Posted Jan 2, 2015
Apartment Hunting: Which Type of Apartment is Right for You?
With so many different buildings out there, the types of apartments you can get are quite numerous. From studio to three bedrooms to a duplex, your options vary just as much as your neighborhood choices.
When apartment hunting, what type of place should you look for? It all depends on several criteria, so let’s examine the things you should consider when searching for the perfect apartment:
Before you start analyzing various details of your life that may influence your renting decisions, let’s look at your options. Apartments are initially described by bedroom number.
There’s the studio, which has no formal bedroom and living room. Rather, you have one big open space that’s often connected to a kitchen and a bathroom. It’s tiny, but it works for many people. When I first moved out of my parents house, I rented a studio apartment. I don’t like big spaces (they creep me out), so the size of my place was perfect. I felt right at home, and I managed to fit everything I needed.
The next step up when it comes to living alone is a one-bedroom apartment. It has more space than a studio, which often means a bigger price range. If you want roommates, you can pick an apartment that has enough rooms for all of you.
Then there’s building types. You can stay in a building that has multiple units, or move into a house that’s being rented. Sometimes, these homes are split into two separate living spaces. As you can see, your options are fairly open, so you’ll have to narrow it down based on various elements, such as …
Money always factors into major decisions while apartment hunting, so you’ll want to look at your bank statements when deciding the kind of living space for you.
For instance, a studio is cheaper than a one-bedroom apartment, but it’s likely more costly than renting with roommates. Check rental prices in the area where you want to live too see what’s available and what you can afford.
Although you may want to live alone, you might have to settle for getting a roommate if studios near you come with a price tag your budget can’t support.
After college, I didn’t want to have roommates. One girl I lived with never cleaned, and I ended up frustrated with her all the time. It’s not the kind of feeling I wanted to have again, so I decided to live alone for a year.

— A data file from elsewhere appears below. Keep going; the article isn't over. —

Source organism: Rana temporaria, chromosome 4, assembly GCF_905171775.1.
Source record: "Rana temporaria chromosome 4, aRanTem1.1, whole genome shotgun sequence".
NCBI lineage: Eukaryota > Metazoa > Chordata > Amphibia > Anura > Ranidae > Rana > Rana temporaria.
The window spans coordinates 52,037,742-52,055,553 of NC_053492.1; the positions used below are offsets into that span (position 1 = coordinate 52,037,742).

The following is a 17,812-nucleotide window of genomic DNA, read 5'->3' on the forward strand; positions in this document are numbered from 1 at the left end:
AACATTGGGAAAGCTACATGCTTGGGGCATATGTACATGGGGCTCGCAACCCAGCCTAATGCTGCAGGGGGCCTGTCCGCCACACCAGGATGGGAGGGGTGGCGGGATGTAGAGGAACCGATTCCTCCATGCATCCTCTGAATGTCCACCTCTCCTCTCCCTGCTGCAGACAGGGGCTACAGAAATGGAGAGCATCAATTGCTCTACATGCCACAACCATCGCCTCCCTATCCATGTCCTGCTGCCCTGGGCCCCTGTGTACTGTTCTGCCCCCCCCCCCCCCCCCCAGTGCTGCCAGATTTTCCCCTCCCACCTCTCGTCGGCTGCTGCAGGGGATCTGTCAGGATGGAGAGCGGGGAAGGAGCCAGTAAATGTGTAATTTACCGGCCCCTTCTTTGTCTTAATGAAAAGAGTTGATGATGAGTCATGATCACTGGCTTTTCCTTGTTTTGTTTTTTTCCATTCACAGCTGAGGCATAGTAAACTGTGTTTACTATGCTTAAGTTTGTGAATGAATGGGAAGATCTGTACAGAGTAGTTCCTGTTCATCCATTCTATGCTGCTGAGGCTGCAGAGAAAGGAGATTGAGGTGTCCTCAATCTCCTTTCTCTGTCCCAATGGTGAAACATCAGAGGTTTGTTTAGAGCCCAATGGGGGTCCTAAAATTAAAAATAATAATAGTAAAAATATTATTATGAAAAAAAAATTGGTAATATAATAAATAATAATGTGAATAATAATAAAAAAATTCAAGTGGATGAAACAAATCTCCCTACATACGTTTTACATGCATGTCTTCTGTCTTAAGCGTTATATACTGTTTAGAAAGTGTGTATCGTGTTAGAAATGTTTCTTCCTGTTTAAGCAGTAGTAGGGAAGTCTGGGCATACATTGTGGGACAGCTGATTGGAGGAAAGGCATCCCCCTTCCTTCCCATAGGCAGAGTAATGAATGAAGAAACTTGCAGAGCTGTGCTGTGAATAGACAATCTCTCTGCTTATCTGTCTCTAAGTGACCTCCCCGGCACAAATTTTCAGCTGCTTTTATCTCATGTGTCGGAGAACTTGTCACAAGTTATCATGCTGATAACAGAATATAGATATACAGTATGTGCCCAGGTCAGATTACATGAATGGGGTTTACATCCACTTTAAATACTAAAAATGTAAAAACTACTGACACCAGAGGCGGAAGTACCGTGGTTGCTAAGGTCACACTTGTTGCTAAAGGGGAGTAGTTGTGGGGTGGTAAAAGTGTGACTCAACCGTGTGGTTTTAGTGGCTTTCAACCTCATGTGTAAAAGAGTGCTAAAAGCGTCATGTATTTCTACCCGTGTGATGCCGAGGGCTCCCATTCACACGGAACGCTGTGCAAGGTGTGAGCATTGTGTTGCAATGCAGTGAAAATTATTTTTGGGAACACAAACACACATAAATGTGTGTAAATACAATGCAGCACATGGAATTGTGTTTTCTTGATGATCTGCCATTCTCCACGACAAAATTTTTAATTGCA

This, coupled with budget constraints, led me to rent a studio. Those 12 months were pretty great – I got to play Netflix as loud as I wanted, keep the place in order and decorate to my tastes – all things I couldn’t have done living with someone else.
Think about the lifestyle you want to lead while in your next apartment. Do you want to spend more money going out to dinner or does living alone trump social expenses? You might even prefer to share a space with someone because you’ll always have a friend close by.
I was lucky. My last apartment was rather large for a studio. The kitchen was in its own room, and I had a hallway and multiple closets. Ergo, my vast amount of stuff fit.
However, I recently moved in with my boyfriend into a tiny apartment, and more than half of my belongings are now crammed into a tiny hall closet or cluttering the living room. I even threw a bunch of items away before moving!
What fits comfortably in one space may not belong in another, so it’s important to consider how much you own before selecting your apartment. Also, plan ahead. If you get a huge place now but plan on downsizing later, don’t stock up on bulky furniture.
Conversely, if you move into a large place later, you’ll have to shell out money to fill it with furniture – an empty apartment just doesn’t feel homey. This ties back to budget. Plan on spending money for furnishings if you decide to move into a one, two, three, etc. bedroom apartment.
Your furry friends may influence your moving decision, as they limit the size of apartment you can get and roommates. If you want a multi-bedroom unit, you have to make sure the people you live with are OK with your animal.
Bring up your pet in conversations before you start apartment hunting with another person. As for apartment size, it all depends on your pet. I have a rabbit, so she fit well in my small studio. However, I wouldn’t have gotten the place if I had a dog.
Think about how much room your furry friend needs, and look for an apartment that fits. You may also want a space that’s close to parks or has a yard, though you’ll be paying for such features.
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